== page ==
OC Homelessness: Anaheim Residents’ Reaction Confirms the Shelter Model Needs to Be Revised (Part I)




Since the homeless shelter proposal at Kraemer Place was announced by Supervisor Spitzer, Rio Vista neighbors had asked for a meeting with someone from the Anaheim City Council, as the neighborhood’s proximity of the proposed site raised many concerns. Finally one was arranged. Not too many neighbors are on e-mails distribution lists, so this weekend I hand delivered flyers announcing the meeting. (no more flyers please…. click here and here to see what I mean…the links to other articles are indicated by the underlined words).

The walk in the hot late afternoon gave me an opportunity to hear more of the neighbors’ opinions. Most of them expressed their objection right away, not only because of the proximity but based on how they perceive the homelessness problem, mostly in terms of individual choices and life styles.

One of these neighbors said to me: “I worked hard since I was a teenager, raised a family, put my children through college and saved for my retirement. All those homeless advocates talking about the bible don’t understand that the scripture does not fill the belly, but hard work does. I earned my right to live in my house without being worried about doubtful characters roaming through the street. It is bad enough to live with our crazy homeless person, whom even the police does not seem to know how to handle her.”

homeless-connie-circleThe homeless person this neighbor is referring to is a woman who spends her days and nights wondering throughout the neighborhood , seems to be mentally confused and has caused several incidents, such as taking the mail from the  neighborhood mail boxes. She is the one in the picture sleeping in a sidewalk.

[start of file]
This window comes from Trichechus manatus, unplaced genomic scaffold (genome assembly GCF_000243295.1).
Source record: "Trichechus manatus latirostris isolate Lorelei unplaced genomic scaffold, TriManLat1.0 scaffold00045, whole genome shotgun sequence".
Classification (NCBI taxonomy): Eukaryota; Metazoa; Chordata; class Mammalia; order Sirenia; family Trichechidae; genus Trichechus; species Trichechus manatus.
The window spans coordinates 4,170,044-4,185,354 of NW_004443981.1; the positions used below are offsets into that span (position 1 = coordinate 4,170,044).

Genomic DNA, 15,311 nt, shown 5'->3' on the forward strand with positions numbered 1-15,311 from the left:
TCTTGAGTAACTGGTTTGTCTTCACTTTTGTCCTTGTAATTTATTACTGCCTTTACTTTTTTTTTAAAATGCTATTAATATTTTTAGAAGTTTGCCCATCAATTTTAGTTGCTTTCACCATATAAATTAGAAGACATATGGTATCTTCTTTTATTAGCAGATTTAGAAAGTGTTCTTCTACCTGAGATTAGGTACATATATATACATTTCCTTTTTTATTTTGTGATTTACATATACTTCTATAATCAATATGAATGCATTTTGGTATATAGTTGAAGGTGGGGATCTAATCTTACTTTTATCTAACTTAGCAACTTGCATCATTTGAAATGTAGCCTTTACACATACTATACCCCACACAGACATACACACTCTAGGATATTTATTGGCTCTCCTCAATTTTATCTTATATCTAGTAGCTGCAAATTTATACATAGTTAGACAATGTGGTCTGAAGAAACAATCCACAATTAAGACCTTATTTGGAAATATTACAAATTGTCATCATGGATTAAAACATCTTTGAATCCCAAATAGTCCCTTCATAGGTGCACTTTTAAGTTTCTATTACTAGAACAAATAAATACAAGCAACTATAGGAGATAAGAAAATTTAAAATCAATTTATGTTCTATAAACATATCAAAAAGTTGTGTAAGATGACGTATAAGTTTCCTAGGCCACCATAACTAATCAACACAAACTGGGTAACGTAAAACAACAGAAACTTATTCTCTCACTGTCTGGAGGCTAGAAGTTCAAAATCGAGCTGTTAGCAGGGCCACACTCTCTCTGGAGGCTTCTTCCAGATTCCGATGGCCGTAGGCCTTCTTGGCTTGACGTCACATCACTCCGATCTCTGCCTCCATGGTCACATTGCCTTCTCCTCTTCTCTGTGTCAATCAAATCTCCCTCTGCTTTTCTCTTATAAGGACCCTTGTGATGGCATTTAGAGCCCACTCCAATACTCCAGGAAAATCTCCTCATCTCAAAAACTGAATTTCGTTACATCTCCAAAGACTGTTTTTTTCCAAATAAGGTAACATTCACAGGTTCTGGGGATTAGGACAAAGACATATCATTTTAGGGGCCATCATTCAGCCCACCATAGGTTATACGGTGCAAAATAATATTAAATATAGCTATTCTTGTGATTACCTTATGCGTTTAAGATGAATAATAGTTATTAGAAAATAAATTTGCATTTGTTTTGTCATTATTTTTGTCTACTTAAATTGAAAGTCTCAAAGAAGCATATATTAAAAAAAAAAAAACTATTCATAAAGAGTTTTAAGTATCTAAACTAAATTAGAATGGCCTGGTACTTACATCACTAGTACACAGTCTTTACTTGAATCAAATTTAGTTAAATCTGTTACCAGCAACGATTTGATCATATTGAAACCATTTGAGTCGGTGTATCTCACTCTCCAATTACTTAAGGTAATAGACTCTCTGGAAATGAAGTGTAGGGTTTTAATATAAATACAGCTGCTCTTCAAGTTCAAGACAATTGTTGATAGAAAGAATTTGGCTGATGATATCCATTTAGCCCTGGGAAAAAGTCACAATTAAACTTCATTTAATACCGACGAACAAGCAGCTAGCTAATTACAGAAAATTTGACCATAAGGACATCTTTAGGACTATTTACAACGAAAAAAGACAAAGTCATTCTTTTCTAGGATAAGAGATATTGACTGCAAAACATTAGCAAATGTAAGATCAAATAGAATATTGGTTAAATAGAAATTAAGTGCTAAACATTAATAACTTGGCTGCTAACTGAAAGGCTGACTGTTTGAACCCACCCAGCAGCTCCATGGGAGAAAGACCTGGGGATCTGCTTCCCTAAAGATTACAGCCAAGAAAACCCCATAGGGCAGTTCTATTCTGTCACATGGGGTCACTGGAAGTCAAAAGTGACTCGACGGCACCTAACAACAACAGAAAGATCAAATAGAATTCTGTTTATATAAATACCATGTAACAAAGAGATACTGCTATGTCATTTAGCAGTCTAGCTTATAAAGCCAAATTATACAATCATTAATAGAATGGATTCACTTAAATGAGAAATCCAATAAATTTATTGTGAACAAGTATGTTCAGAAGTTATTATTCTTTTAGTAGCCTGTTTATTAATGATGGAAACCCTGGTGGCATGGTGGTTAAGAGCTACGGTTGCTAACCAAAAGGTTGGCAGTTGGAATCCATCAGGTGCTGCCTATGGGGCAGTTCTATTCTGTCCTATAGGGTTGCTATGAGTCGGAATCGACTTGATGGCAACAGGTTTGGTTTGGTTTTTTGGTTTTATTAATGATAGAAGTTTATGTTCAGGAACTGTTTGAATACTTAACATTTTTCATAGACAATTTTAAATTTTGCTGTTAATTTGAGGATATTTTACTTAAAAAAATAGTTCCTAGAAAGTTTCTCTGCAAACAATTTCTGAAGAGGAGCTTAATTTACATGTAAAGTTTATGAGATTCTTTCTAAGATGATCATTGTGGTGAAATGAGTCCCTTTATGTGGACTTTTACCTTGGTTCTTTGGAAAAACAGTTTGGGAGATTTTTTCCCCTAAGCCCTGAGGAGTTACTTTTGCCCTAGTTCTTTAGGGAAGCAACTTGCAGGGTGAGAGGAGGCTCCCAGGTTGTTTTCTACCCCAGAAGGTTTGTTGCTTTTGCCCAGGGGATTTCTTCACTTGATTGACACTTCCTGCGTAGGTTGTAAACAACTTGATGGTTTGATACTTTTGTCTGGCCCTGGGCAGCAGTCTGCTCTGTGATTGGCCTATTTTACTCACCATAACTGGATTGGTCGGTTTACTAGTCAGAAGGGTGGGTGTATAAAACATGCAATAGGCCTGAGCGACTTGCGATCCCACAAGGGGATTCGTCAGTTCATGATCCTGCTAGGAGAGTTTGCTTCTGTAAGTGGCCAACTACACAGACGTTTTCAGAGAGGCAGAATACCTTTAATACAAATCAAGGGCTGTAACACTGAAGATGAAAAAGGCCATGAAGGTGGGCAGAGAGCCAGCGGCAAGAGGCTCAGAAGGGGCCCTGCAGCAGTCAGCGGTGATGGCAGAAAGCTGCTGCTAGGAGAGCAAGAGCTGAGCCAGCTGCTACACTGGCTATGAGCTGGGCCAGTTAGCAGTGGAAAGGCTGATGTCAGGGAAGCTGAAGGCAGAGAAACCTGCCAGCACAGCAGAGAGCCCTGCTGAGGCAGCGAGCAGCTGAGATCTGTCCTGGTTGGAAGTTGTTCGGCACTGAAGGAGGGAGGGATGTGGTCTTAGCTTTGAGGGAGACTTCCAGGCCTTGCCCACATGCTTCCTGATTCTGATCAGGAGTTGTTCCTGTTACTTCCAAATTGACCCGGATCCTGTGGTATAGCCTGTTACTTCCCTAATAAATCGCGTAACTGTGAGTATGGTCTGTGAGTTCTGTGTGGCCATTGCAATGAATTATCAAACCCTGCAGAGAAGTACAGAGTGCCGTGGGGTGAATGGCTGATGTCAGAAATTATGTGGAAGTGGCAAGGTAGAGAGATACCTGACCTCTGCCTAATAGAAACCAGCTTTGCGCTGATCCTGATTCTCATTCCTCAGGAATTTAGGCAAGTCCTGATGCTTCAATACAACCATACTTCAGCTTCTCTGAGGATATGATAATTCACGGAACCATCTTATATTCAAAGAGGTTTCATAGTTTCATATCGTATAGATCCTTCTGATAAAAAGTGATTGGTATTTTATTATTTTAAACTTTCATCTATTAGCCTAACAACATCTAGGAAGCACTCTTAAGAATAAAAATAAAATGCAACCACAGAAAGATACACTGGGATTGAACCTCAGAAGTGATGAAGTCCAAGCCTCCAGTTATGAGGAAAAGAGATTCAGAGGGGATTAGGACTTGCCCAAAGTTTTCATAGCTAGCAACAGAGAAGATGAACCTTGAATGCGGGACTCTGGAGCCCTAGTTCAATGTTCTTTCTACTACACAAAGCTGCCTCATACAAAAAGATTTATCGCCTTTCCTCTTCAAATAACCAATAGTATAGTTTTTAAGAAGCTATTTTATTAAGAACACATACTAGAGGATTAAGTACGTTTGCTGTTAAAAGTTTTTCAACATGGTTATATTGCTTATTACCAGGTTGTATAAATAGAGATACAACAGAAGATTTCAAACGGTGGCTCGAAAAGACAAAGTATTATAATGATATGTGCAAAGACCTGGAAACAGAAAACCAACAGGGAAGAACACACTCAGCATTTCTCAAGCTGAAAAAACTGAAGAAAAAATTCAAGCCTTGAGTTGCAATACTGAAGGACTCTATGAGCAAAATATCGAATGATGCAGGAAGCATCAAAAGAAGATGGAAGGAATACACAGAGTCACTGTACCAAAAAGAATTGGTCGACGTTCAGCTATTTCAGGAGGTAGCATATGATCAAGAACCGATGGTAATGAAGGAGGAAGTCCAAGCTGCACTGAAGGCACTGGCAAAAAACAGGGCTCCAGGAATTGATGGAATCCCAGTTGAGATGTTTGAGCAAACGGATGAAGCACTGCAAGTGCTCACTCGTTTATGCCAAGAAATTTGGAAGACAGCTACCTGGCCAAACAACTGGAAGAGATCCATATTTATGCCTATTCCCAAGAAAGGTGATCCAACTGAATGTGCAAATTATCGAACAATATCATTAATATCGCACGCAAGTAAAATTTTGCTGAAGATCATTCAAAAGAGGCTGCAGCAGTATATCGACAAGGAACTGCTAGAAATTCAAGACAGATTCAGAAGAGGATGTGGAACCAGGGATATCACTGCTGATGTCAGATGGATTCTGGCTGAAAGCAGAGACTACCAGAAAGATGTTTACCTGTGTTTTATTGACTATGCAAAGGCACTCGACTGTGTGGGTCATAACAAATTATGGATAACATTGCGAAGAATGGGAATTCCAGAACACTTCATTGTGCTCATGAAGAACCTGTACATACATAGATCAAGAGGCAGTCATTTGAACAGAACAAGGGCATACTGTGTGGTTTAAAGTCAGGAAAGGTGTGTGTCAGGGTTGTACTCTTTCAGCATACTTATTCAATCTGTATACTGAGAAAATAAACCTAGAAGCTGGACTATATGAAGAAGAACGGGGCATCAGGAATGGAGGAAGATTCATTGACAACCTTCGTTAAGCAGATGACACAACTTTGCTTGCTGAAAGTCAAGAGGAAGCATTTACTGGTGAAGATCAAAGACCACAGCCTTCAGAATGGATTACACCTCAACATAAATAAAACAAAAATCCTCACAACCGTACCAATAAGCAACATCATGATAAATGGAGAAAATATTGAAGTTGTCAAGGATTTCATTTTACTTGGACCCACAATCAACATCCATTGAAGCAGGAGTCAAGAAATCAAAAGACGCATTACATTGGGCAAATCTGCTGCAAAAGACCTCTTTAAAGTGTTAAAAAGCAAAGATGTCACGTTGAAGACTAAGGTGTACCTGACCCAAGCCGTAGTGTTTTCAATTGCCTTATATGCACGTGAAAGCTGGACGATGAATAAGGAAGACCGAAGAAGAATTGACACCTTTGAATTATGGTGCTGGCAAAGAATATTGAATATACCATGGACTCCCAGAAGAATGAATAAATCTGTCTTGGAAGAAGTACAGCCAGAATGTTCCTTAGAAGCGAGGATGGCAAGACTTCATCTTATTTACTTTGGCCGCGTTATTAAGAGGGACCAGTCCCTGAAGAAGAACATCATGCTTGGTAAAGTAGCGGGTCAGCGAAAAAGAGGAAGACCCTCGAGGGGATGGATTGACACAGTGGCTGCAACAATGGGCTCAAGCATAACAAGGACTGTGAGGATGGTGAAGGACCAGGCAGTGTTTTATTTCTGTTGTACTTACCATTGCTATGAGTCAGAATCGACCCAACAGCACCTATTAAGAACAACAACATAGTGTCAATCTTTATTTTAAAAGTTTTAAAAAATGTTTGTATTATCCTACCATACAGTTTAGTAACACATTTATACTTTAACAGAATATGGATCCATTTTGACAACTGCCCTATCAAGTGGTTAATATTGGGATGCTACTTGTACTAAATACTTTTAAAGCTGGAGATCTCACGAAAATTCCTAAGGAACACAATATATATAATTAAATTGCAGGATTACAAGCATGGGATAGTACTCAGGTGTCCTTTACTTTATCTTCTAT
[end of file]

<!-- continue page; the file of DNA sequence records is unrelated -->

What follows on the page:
He asked me for my opinion, and I told him that I have mixed feelings. Something needs to be done, that not all the homeless are mentally disturbed, that many just need a helping hand to get off the streets, that the increasing extreme weather conditions make it harder to remain unsheltered, and that if the city is still going to continue supporting the County’s plan, the shelter should be downsized. The size of the shelter and the unknown plans to mitigate any potential negative safety impact in the neighborhood concern me.

This neighbor continued to give me his point of view: he envisions homeless panhandling at Carl’s Jr, Subway, going to the businesses that will occupy the modern Canyon industrial area being finalized, especially the restaurants. The Social Services office nearby will get even more crowded, making it harder to the new Obama-care population to use this office and to accept that the expanded Medi-Cal is not a welfare program. The overflow of homeless will move into the nearby neighborhoods, the police services will be strained, and that even a downsized shelter will attract a considerable number of homelessness. He blames Ronald Reagan, and not the ACLU, for closing down mental health facilities and pushing their residents into a homeless life. If a big shelter is needed, the best location would be the OC Great Park in Irvine. He finished our conversation by saying that if neighbors had written checks for Spitzer’s political campaign, he would’ve already met with the neighbors potentially impacted by the proposed shelter.